Figure 5. Intersection of the K. pneumoniae gene sets across the samples and patients using UpSet plots. Each vertical bar shows the number of genes common across the samples highlighted by dots below the bar. Subject-specific sets are shown in blue and red for patient A and B, respectively. On the left, a light vertical line denotes n = 5,000 genes.

Evaluation of the Kp virulence potential from its Hi-C MAGs yielded 89–112 genes encoding virulence factors (VF; Additional File 8: Supplementary Table 8) suggesting these microbiomes host virulent Kp types. The VF lists included pili, fimbriae, efflux pumps, colibactin, capsule genes along with the RcsAB and RmpA systems regulating its production, the iron-scavenging siderophores salmochelin, aerobactin and yersiniabactin (the latter being the most common virulence factor associated with human K. pneumoniae infections); type VI secretion systems and the rfb locus responsible for lipopolysaccharide (LPS) biosynthesis. Allantoin utilization genes associated with liver hypervirulent strains were not detected in any of the MAGs. While the number of VF genes was close across all 4 samples, their proportion among all genes was higher for the samples from patient A (due to shorter Kp MAGs in both of them). Interestingly, only a few VF genes were subject-specific. For patient A, it was a type VI secretion system tle1 phospholipase effector gene involved in bacterial competition. Another difference between the patients was in the set of fimbrial adherence determinants (likely acquired from Salmonella; all belonging to chaperone/usher fimbriae): in patient A, these were the genes of stb from γ4 clade, while in patient B – of ste and stf from π clade (Dufresne et al., 2018).

Noteworthy, the WGS-MAGs contained fewer VF genes than the Hi-C MAGs (WGS: 66–101; Hi-C: 89–112); their proportion was also lower – for all samples but IC6.

Plasmid Completeness of Metagenome-Assembled Genomes

Specifically in the case of K. pneumoniae, the conventional completeness and contamination metrics of its MAGs (as assessed via CheckM) were not considerably different between the WGS and Hi-C versions. The completeness was > 91% and contamination – < 3% in most cases. However, these metrics are not particularly focused on accounting for the accessory genes and plasmids. Plasmids are an important HGT channel responsible for dissemination of AR genes in microbial communities, particularly, within the human gut (McInnes et al., 2020). We evaluated whether the Hi-C MAGs portrayed a more complete gene and plasmid content of the species than the WGS (Figure 6).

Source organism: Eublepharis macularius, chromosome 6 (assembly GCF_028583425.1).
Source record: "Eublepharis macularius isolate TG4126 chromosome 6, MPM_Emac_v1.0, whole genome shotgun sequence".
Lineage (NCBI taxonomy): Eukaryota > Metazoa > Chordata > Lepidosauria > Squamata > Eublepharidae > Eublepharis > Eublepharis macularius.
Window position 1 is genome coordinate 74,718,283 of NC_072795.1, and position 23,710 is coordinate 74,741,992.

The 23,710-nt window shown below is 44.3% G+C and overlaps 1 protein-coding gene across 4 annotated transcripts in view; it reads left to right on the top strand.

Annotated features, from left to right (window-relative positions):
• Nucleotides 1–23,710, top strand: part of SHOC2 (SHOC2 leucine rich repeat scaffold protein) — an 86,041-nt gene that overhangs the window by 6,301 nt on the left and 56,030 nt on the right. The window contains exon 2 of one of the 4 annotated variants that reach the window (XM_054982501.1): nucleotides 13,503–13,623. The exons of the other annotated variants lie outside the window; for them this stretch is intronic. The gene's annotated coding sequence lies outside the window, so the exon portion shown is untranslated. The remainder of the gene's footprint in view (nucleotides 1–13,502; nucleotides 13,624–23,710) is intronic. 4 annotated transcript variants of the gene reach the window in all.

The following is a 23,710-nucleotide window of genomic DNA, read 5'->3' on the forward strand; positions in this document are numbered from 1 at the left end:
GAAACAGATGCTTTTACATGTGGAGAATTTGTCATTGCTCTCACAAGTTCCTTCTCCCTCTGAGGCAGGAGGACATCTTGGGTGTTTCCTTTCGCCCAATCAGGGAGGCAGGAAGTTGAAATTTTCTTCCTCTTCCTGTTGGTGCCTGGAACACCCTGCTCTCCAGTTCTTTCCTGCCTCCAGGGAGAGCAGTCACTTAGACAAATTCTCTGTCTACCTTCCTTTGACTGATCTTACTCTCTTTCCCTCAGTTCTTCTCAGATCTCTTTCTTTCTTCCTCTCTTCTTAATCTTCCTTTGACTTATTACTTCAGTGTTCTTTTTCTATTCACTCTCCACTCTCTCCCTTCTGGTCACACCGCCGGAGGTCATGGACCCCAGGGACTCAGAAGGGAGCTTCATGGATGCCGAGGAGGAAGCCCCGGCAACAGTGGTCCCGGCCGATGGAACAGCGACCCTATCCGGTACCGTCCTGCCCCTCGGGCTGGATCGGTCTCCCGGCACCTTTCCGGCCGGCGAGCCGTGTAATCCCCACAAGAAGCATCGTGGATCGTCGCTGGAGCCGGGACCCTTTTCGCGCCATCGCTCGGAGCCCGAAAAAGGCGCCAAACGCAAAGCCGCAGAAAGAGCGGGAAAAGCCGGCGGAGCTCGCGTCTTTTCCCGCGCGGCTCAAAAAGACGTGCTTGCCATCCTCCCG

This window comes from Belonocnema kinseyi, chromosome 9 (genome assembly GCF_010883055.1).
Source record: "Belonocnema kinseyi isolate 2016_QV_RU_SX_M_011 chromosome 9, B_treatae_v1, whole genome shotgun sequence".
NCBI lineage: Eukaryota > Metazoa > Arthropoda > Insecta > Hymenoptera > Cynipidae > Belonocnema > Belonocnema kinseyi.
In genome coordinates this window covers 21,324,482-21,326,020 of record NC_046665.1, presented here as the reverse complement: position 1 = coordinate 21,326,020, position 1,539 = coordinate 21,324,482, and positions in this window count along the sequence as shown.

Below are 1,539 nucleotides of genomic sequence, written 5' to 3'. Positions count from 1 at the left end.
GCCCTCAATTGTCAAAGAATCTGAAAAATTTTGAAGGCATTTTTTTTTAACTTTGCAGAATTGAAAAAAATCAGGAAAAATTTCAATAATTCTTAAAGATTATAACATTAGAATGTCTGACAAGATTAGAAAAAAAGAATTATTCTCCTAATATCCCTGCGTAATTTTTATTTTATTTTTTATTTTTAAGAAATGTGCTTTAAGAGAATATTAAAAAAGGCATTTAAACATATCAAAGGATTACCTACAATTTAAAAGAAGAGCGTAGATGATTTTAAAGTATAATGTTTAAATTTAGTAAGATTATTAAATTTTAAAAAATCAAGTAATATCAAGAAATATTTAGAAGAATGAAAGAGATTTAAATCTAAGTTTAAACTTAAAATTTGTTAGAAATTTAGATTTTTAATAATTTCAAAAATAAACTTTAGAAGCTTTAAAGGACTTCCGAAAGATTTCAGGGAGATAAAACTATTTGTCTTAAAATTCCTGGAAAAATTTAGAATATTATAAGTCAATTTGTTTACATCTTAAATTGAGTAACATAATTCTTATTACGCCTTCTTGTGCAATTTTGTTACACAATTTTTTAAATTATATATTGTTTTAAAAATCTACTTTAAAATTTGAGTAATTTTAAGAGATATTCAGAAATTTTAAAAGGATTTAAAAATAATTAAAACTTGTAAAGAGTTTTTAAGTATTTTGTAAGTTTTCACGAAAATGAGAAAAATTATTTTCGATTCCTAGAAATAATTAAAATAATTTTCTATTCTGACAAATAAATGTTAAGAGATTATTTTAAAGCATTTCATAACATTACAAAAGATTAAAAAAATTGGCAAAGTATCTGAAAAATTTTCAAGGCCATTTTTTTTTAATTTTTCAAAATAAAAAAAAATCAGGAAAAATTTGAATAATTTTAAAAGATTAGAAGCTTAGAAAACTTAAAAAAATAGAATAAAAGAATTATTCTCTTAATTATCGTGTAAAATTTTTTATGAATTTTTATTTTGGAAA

Figure 6. Comparison of the K. pneumoniae gene set between the WGS and Hi-C MAGs. The numbers for the plasmid-like contigs of Hi-C MAGs are particularly shown. The Venn diagrams are based on COG annotation.

Noteworthy, while only a handful of genes were unique to the WGS-MAGs (n = 35–76), the sets of Hi-C-unique genes were as large as n = 752–1,095. Decomposition of the latter showed that, although the Hi-C MAGs’ contamination was low (<2.5%), their total length was higher than of their WGS counterparts not just due to a higher chromosomal completeness, but also due to the inclusion of plasmid-like contigs – that were underrepresented in the WGS-MAGs (n ≤ 7 per each). The fact that such plasmid content is not mostly a false-positive inclusion from unrelated taxa is supported by the BLAST search against nr database showing that all classified contigs belonged to Klebsiella or related taxa (Enterobacter, Salmonella, Escherichia, Raoultella, Pseudomonas, Citrobacter or Acinetobacter – the Gammaproteobacteria order, mostly from Enterobacteriaceae family).

We evaluated how Hi-C data can help establish the links of plasmids to their bacterial hosts at the community level. Firstly, identification of potential plasmid-related contigs in the 4 metagenomes suggested an extensive presence of plasmids, with the Proteobacteria and Enterococci showing disproportionately high contribution to the plasmid pool compared to the commensal taxa (Additional File 1: Supplementary Figure 4). Although the WGS allows the identification of plasmid-like contigs, linking them to bacterial species/MAGs is impaired due to separation from the chromosome and differences in genomic features used for binning like oligonucleotide spectrum. One essential advantage of Hi-C metagenomics compared to the WGS is an ability to link the extrachromosomal content to a MAG via a chromosome linking signal. Having assessed the plasmid content of Hi-C MAGs (Additional File 9: Supplementary Table 9), we found that the Hi-C MAGs contained a higher number of plasmid contigs than their WGS counterparts (8.8 ± 17.4 vs. 0.94 ± 2.15 across all samples; the cases of highly contaminated WGS-MAGs were not considered here; p = 0.005761, Wilcoxon signed rank test with continuity correction, N = 18). As a bright example, the Klebsiella MAG in the sample IC9 included a plasmid contig of 109,640 bp – representing an almost complete plasmid [according to NCBI nr search, almost perfectly matching a K. pneumoniae plasmid previously described for an isolate obtained in Saint Petersburg, Russia (GenBank ID: CP066857.1)] – that was absent in the corresponding WGS-MAG. We further confirmed the circularity of the plasmid by analyzing the assembly graph: the contig ends were overlapping by 55 bp (Additional File 1: Supplementary Figure 5).